From what I've seen, most tenured professors who apply for other faculty positions tell a few trusted colleagues, at least one of whom may write a letter of reference. It can be helpful if one of your current colleagues can attest that you are not a monster and that it would be a huge loss to the department if you went elsewhere.

Some institutions don't care about any of that and don't even ask for references. They do their own research on you, invite you to give a talk, and then you find yourself having a "conversation" with the department chair about your willingness to move.

A related question is whether, and how, to explain in your application materials your reasons for being on the job market. Some people don't—at least not in the cover letter or other application materials. Some people refer only vaguely to their interest in "pursuing new and exciting opportunities." In many cases that is enough. When someone is trying to leave a smaller, lower-ranked, and/or geographically challenged (according to some) institution for a larger, higher-ranked institution (particularly one in a place that many consider a desirable place to live), people reading the application may think, "Of course Professor X is applying to work in our excellent institution! Who wouldn't want to come here to work with us?"

But not everyone agrees that the "best" jobs are at the highest-ranked institutions, and not everyone agrees about which places are the most desirable to live. So cases arise that seem mysterious. People on search committees may wonder, "Why is Professor X trying to leave his/her institution? Is there something wrong with Professor X?" If you anticipate that such questions may arise about your application, you could diffuse them in advance with an explanation, direct or subtle.

Or not. You don't have to explain. But if you decide to do so, make your explanation a positive one. Talk about something you find appealing about the place to which you are applying. Do not say that you hate your colleagues or your department chair. Do not rant about how unmotivated and underprepared your students are. That advice applies to interviews, as well.

You can request confidentiality in the hiring process, and you can tell only your letter writers and your cat about your applications. But in my experience, whether you are being wooed or are applying for jobs on your own, word is going to spread. Assume that your applications and discussions are not confidential, and realize that there isn't much you can do about it.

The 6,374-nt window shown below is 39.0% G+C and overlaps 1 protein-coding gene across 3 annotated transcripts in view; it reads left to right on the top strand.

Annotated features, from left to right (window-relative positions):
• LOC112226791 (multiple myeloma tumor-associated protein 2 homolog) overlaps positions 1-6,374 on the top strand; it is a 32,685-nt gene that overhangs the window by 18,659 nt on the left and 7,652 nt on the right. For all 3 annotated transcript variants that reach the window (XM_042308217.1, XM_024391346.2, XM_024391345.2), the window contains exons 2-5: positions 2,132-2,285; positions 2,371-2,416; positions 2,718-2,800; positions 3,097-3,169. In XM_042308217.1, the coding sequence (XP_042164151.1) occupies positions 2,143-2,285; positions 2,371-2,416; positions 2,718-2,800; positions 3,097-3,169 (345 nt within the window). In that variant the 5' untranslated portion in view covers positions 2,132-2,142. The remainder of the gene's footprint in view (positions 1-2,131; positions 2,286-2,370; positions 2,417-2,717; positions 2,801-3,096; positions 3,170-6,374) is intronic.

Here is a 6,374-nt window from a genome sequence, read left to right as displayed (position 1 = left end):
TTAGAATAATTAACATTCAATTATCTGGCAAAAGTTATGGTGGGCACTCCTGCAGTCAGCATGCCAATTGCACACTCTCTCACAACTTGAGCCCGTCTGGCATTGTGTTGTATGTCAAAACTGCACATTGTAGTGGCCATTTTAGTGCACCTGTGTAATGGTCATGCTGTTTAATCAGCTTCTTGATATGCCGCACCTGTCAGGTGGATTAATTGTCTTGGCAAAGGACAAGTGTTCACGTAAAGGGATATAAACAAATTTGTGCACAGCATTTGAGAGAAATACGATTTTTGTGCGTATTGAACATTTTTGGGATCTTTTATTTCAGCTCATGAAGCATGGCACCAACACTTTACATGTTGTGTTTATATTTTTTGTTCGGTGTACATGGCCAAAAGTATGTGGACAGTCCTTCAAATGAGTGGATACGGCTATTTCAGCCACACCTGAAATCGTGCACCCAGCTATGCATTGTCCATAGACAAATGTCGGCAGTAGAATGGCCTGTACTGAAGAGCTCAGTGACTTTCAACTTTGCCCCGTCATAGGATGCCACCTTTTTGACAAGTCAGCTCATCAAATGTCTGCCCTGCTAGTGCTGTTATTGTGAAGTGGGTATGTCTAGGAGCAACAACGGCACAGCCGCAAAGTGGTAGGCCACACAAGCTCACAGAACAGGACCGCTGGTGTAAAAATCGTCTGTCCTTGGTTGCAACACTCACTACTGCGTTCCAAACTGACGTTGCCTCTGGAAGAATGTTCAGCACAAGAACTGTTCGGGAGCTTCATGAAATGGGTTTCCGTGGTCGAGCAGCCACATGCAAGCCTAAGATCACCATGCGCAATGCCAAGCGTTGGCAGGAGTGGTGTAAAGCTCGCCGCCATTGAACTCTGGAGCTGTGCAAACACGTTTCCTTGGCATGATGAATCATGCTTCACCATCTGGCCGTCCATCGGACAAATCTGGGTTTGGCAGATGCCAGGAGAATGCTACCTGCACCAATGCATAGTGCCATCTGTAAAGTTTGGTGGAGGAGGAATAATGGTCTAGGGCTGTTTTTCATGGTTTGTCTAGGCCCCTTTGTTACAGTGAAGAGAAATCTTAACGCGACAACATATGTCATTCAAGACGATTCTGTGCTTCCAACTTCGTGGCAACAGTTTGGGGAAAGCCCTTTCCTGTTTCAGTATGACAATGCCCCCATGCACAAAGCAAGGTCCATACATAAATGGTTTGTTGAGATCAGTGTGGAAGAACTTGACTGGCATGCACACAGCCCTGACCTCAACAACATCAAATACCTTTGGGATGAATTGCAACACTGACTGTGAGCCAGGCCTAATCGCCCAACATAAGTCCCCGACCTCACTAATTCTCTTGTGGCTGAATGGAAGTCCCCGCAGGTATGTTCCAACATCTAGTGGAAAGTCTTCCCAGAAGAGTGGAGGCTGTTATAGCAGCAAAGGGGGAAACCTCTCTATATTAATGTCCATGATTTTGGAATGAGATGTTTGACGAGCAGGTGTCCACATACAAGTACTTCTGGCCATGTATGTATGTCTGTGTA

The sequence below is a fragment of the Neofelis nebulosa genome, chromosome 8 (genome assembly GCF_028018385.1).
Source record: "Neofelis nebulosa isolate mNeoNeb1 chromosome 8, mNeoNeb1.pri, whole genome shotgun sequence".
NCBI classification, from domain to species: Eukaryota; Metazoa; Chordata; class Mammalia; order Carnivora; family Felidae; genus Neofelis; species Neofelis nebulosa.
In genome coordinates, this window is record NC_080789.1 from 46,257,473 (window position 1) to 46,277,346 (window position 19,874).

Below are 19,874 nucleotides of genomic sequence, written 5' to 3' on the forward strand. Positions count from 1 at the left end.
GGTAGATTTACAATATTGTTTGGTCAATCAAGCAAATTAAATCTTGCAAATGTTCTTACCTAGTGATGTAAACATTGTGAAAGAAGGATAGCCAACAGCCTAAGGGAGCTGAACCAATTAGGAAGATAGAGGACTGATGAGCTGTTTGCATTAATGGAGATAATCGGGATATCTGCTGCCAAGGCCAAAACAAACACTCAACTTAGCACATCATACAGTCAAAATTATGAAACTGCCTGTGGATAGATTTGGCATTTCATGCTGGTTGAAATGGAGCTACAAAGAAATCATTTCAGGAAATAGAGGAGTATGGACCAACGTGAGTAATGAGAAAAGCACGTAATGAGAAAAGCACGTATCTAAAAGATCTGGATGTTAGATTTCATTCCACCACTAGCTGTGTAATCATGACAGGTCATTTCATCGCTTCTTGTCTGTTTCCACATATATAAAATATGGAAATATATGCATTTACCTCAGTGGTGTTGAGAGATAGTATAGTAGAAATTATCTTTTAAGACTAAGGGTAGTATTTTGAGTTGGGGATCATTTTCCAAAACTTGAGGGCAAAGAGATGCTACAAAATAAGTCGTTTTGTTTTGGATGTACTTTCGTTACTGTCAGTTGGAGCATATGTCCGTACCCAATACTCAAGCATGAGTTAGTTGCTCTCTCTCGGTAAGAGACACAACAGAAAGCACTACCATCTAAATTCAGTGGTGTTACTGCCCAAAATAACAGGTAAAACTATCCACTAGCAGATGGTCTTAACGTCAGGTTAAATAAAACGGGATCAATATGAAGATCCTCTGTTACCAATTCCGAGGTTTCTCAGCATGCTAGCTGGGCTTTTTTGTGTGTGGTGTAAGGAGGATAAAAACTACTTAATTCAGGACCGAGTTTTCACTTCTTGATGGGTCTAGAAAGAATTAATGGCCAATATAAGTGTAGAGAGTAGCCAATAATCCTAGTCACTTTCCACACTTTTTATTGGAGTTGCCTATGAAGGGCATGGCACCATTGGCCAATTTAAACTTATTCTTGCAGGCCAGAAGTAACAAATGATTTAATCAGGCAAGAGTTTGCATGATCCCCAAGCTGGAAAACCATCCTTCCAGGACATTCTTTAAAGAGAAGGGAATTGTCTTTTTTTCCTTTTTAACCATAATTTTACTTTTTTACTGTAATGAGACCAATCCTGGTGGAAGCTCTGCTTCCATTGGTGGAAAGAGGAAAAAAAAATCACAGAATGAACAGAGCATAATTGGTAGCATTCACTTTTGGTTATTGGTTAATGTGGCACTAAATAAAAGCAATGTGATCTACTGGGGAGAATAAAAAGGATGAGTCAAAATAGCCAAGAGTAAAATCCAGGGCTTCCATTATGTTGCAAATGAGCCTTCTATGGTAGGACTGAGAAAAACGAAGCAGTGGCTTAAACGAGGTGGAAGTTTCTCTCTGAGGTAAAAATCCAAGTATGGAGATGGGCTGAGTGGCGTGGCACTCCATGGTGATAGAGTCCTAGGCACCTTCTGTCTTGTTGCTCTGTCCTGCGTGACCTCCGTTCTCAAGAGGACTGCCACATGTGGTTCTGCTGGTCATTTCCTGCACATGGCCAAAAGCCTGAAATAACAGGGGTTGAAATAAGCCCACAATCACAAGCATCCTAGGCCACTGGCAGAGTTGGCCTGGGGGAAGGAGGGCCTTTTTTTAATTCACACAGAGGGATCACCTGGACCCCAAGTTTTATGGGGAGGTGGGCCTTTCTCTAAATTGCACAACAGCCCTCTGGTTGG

If you are asked point-blank about your plans by colleagues, your department chair, or anyone you'd rather not confide in, you don't have to give details. You can reply, "What have you heard?" or just say, "I'd rather not talk about that now."

In some cases, rumors that other institutions are interested in you can work to your benefit. Even without an actual offer, your institution may take steps to keep you. That's great if you aren't all that interested in leaving: Getting an outside offer may be the only way (other than winning a Nobel Prize) that you are likely to improve your standing (and salary) at your institution.

For those who advise graduate students, a particularly complex issue is whether, and how, to inform your advisees about your efforts to leave. I don't think you need to tell your students until it becomes relevant—that is, when you are fairly sure that you are going to leave, and certainly as soon as you know for a fact. You need to provide enough time to come up with a good plan that takes care of your advisees. Some may stay behind and some may move with you.

But why cause unnecessary anxiety if you are only exploring possible options and are not definitely set on leaving? If your advisees hear rumors, you may want to have an open discussion with them. Otherwise, you don't have to tell them about your job search when it is in its early, uncertain stages.

If you somehow get through the initial stages of a post-tenure job search and receive an offer from a competing institution, you can pack up and leave as soon as it is practical. Or you can bring your offer to the attention of your current institution and see what, if anything, it will do to keep you. More on that in the next column.

Female Science Professor is the pseudonym of a professor in the physical sciences at a large research university. Her blog is